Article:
Disclaimer: This is an anonymous reader submission.
The past few days have been tough on The Life Saving Force. Don’t get me wrong, it is definitely tougher for the family of CPL Kok Yuen Chin. I can’t imagine losing my younger brother when it is time for him to serve NS. No words can describe how CPL Kok’s family and loved ones are feeling; I offer my deepest condolences.
I am writing this anonymously not because I’m afraid of the response, but because my name and rank shouldn’t matter when it comes to this issue. Despite our ranks and positions, we are all humans and should be treated as such.
As a former SCDF NSF, I am proud to see how MHA and SCDF have handled the situation. They were not only transparent with the facts, but were also quick to announce the arrests of the 2 regular officers. They even held a media interview to clarify certain things to the media.
The incident itself should not have happened. Ragging has been banned by SCDF for many years now and very strict disciplinary actions have been taken against the culprits. From my experience in the fire station, the SCDF has always stood by its zero tolerance policy for ragging. But, there are always people who break the rules or get too carried away. This incident is an accurate example of that.
In my opinion, SCDF as an organisation should not take the rap. The people who were involved in the incident should.
This was not part of their training, but a banned tradition that resurfaced and a major breach of trust. In that moment, these personnel were not life savers, they were life takers.
At the same time, how can we blame SCDF for the rotten apples that every organisation are bound to have? Would you blame the Land Transport Authority if a taxi driver causes a fatal accident?
No, it’s solely on him. Not the vehicle manufacturer or the organisation who leases out the vehicle. A bad decision that you make on your own accord should never be a representation of your organisation nor should it be of your family.
As I looked through all the negative comments on Facebook about the SCDF, I could not help but picture myself in the shoes of the personnel who are currently serving. Let’s be clear, it’s already not easy to serve the nation. It’s even tougher when you are required to put a stranger’s life before yours every single day.
Most of these life savers have a Facebook account and are digitally savvy. They probably see every single mean thing Netizens have said about SCDF the past 2 days: calling them brainless, hooligans. Imagine going to save someone’s life when at the back of your head, you recall seeing a nasty comment about your profession. Still, they carry out their duties with pride and professionalism.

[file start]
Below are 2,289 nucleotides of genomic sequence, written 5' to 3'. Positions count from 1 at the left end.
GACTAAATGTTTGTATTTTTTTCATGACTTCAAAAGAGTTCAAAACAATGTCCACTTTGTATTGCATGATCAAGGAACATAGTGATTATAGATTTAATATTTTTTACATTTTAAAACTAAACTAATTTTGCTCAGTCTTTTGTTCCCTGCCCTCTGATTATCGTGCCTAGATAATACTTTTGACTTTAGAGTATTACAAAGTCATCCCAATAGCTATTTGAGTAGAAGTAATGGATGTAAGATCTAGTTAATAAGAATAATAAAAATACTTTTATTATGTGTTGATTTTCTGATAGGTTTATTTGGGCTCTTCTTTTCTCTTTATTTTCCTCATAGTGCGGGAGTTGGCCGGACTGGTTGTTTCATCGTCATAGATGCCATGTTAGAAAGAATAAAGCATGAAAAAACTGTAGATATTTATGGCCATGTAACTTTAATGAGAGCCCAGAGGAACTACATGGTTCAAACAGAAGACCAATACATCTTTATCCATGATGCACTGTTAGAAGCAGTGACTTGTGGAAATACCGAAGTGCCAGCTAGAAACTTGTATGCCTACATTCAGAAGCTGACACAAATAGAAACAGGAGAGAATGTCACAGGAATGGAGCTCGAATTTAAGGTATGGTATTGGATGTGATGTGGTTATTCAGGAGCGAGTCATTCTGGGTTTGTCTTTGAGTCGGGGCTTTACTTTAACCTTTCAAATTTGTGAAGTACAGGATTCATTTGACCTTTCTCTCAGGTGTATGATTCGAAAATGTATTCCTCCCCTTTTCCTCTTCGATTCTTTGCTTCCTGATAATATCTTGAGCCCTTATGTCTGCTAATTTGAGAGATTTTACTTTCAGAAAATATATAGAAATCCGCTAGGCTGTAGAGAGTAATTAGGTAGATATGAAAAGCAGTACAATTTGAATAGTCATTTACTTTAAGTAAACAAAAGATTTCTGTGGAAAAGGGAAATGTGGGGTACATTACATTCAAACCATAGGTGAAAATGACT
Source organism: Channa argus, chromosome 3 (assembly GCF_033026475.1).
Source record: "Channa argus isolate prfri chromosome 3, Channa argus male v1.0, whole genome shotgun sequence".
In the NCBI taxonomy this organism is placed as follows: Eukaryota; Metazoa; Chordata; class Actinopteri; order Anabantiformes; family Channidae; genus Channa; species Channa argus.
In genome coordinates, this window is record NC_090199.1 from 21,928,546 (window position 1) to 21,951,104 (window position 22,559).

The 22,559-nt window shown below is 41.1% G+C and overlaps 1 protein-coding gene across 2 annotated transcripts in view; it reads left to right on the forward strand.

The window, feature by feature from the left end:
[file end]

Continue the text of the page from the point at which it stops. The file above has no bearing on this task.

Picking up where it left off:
The Life Saving Force teaches us how to save lives and other important life lessons such as integrity, responsibility and perseverance. They don’t teach you how to tolerate criticism from the public. For those keyboard warriors who accused the SCDF of being an organisation that enjoys bullying and ragging, take a look at what you’re doing. Your mean comments can also be considered bullying and ragging. So it’s good to practice what you preach.
To those ORD-ed personnel, just like me, who spoke to the newspapers about their time in the fire stations and the ragging they witnessed, think back at what you did. The fact that you chose to stay silent and witness someone get bullied, only to tell the story 5 years later, does not prove that you are being a hero or vigilante. You chose to keep quiet then, so you are as good as those wrongdoers.
We cannot determine how the Force is today by taking into account only what happened 5 to 10 years back. For a recently ORD-ed personnel, I believe that SCDF has changed in many ways since then. This covers everything from their equipment to culture.
My time at the station was wonderful and we all got along very well. We treated everyone like siblings.
Ragging, to my knowledge, was a thing of the past. It was a frowned upon behaviour since day 1 of my enlistment.
If anyone from SCDF is reading this, I would suggest that to prevent such cases from happening again, talk to your rota mates. You don’t have to take part in initiation rituals. Sometimes, speaking heart to heart can break barriers.
Lastly, I believe I speak on behalf of my family, friends, Singaporeans and many personnel (serving or have served) when I say that #WeAreBehindSCDF. Don’t lose heart. We believe in the good and honest work you do.
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